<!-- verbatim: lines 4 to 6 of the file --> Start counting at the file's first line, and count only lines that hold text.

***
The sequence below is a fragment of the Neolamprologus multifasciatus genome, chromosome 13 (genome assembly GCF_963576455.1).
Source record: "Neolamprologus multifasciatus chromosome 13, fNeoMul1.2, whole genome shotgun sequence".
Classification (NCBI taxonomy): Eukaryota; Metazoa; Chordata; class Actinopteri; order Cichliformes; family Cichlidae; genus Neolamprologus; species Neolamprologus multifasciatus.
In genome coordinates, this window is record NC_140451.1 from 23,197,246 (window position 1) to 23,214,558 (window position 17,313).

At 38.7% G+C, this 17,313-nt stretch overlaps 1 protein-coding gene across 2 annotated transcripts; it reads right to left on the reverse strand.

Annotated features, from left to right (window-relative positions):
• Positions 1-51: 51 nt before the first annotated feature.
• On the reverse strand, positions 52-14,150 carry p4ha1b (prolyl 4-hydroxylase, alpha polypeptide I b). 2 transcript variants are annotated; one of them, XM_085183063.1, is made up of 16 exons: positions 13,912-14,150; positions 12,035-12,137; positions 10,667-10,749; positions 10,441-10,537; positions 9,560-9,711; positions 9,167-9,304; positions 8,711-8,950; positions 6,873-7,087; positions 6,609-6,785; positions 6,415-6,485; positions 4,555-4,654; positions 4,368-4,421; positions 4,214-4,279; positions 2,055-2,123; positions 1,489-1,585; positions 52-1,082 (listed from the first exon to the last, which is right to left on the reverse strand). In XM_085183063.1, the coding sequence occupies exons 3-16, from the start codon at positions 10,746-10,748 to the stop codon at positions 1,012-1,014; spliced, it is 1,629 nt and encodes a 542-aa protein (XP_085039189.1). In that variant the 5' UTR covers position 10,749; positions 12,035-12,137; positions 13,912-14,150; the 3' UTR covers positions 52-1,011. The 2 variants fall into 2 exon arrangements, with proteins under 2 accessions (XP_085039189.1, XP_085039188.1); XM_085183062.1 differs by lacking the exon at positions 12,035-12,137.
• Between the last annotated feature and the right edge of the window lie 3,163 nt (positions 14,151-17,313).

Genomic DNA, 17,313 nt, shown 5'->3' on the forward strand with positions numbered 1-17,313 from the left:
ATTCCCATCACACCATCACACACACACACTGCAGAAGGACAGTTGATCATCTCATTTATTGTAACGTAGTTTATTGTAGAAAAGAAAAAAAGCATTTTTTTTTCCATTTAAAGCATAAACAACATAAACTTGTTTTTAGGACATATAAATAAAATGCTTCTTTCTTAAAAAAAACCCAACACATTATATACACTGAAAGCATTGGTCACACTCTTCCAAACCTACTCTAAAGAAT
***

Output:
In genome coordinates, this window is record NC_140451.1 from 23,197,246 (window position 1) to 23,214,558 (window position 17,313).

At 38.7% G+C, this 17,313-nt stretch overlaps 1 protein-coding gene across 2 annotated transcripts; it reads right to left on the reverse strand.

Annotated features, from left to right (window-relative positions):